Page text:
It’s been less than a year since I started swimming. My first pool swim was on April 9th, 2007. That day it took me 40 minutes to go 750 yards, or an average of 5:00/100 yards. Seriously. I think doggie paddling or floating on a pool toy would have been faster.
I started off swimming with about the same swim skills as everyone else. Like most people, I could lounge around a pool, or splash around the waves at the ocean without issue for hours. But swimming back and forth across a pool and doing some form of aquatic breathing was not in my athletic playbook. The equivalent of man-ballet.
Had I not already decided to sign up for a Half-Ironman BEFORE I got in the pool for the first time, I might have just quit right then and there. I could barely make it across the pool. But I kept at it. I swam three days a week, every week. More important than that though – I followed a relatively simple guide from a relatively simple site. No flashy graphics, videos or complicated words.
I followed this guide on ‘How to swim from 0 to 1650m’ (a mile) in six weeks. Here’s a snippet from their intro paragraph:
“Young or old, fit or not, six weeks seems to be the most common length of time it takes to be able to swim a mile without stopping for breath.”
The workouts didn’t have any special drills or fancy swimming terms in them. You simply just swam. There was a pattern though. The pattern helped to push you along – to get you in a groove and focus on a goal. Here’s an example of the first week’s workout:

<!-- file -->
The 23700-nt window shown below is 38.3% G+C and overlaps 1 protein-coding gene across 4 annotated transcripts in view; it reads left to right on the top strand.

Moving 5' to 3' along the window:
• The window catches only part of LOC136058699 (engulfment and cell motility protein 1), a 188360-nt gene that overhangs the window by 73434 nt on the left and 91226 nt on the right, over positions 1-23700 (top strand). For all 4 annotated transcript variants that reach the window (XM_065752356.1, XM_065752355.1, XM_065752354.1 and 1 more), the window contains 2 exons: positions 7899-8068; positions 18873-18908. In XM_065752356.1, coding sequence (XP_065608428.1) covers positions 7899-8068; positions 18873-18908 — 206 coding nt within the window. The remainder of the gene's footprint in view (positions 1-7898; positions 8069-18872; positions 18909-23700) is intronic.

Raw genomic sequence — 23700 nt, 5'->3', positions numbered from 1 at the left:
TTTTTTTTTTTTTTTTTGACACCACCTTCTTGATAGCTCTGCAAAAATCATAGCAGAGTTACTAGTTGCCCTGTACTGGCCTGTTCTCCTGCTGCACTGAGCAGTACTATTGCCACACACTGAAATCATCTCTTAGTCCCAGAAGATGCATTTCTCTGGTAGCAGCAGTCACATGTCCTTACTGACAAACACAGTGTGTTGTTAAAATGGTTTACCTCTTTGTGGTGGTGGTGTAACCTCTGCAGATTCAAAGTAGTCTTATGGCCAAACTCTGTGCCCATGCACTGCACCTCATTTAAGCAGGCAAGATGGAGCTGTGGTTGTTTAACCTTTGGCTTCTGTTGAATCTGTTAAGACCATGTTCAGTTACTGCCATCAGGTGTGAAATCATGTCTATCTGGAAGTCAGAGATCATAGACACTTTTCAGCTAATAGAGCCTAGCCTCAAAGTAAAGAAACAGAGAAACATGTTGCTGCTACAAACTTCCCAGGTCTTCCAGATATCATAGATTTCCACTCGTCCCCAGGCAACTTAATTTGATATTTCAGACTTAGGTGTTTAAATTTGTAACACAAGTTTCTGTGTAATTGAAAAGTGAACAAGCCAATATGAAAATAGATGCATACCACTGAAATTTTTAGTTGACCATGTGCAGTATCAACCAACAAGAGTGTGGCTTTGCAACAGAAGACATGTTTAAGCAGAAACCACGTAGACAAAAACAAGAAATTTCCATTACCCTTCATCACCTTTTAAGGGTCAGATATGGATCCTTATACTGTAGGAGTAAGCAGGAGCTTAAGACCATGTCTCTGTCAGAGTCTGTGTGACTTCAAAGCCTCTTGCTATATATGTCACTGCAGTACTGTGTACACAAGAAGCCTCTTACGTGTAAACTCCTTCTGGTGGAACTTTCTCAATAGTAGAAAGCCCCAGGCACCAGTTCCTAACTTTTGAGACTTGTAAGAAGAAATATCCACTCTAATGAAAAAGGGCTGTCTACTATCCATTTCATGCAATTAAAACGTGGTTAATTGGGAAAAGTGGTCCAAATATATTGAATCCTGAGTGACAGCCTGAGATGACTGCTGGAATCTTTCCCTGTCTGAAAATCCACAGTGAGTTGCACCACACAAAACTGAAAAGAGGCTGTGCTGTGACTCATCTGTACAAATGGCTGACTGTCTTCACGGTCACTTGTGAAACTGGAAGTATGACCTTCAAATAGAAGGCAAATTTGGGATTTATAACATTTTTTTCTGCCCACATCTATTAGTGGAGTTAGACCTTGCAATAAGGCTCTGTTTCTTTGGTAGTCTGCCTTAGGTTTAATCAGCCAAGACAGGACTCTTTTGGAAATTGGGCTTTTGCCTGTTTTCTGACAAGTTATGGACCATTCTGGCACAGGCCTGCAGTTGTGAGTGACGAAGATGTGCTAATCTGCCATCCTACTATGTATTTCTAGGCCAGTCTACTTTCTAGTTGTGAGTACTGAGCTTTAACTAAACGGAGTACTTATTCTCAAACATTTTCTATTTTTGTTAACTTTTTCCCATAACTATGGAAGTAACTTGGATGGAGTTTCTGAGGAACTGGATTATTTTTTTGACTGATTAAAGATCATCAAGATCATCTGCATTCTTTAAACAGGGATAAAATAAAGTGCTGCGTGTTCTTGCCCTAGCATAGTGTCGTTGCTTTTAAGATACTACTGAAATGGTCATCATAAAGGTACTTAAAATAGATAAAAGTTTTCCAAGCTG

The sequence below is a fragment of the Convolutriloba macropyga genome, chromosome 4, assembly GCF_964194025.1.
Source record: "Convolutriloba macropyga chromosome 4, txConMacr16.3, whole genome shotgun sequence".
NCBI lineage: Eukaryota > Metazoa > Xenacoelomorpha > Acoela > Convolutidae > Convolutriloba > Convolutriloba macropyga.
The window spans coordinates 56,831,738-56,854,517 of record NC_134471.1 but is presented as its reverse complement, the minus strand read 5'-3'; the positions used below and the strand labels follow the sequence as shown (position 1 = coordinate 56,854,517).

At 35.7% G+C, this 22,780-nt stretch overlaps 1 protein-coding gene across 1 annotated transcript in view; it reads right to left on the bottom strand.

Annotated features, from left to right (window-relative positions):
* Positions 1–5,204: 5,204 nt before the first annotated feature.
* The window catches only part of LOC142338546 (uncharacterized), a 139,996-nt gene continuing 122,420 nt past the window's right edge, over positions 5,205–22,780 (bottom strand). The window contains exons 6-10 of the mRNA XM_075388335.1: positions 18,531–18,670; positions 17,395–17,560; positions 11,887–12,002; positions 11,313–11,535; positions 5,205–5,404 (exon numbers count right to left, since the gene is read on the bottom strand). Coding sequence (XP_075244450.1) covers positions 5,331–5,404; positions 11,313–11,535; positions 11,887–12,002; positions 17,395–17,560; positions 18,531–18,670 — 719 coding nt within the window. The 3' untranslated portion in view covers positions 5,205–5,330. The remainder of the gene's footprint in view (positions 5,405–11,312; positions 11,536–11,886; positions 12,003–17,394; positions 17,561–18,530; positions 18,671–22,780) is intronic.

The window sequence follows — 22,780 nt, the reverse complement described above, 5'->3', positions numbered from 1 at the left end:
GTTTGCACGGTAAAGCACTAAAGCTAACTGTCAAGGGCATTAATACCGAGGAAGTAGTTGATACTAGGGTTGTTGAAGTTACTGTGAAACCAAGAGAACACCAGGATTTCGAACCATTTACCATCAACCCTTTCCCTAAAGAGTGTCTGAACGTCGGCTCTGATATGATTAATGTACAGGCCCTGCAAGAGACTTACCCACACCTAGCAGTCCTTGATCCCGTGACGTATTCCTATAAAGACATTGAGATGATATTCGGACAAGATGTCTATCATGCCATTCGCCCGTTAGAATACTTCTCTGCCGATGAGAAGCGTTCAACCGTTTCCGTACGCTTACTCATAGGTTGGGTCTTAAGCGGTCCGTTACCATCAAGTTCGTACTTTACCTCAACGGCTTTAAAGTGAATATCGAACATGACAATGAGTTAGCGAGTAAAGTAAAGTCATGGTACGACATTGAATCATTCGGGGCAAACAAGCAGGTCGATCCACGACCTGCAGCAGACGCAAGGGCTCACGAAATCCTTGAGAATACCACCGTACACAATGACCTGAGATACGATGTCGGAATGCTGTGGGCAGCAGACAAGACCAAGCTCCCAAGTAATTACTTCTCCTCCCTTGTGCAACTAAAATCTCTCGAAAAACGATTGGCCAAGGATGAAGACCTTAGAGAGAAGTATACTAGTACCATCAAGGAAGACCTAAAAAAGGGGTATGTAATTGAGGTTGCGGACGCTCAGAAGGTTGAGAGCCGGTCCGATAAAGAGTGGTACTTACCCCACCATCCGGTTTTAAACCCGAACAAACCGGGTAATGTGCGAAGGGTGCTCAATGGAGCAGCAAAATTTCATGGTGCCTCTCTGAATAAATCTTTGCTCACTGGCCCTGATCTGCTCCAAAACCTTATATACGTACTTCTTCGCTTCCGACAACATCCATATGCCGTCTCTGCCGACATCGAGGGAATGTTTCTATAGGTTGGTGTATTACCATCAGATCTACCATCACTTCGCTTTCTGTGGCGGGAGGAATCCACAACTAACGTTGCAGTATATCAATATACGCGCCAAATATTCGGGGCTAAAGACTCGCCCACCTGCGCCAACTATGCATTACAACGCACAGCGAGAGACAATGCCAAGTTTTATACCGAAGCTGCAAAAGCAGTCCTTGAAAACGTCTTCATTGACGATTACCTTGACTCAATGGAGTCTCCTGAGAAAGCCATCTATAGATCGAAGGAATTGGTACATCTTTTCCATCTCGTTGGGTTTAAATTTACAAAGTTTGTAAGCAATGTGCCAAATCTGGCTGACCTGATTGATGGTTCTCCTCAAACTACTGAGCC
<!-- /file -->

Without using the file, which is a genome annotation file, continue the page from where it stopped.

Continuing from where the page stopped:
WEEK one (Three Days):
100 yards…rest for 12 breaths…repeat 3 times.
50 yards…rest for 8 breaths…repeat 3 times.
25 yards…rest for 4 breaths…repeat 3 times.
total: 700 yards
I can say that I probably did a lot more stopping than the above guidelines the first week. Like at each side of the pool….for a while. But the workouts gave me a goal and I stayed with the program for probably about four weeks before I strayed and starting doing my own workouts. By that time I was more than comfortable in the water and could pretty much go back and forth for extended periods of time without issue.
One thing I did do though is start bilaterally breathing from the start. I was determined to make that a natural part of my swimming toolkit. It was a bit funky at first, but then again – everything in the pool was funky. Given I couldn’t breath on one side – breathing on two sides wasn’t really any worse (kinda like how zero times any number is always zero).
So – now all your non-tri folks out there (I’m looking at you runners!), have no excuse to not jump headfirst into the sport of tri (even if you do a belly flop along the way). Now’s the perfect time of year!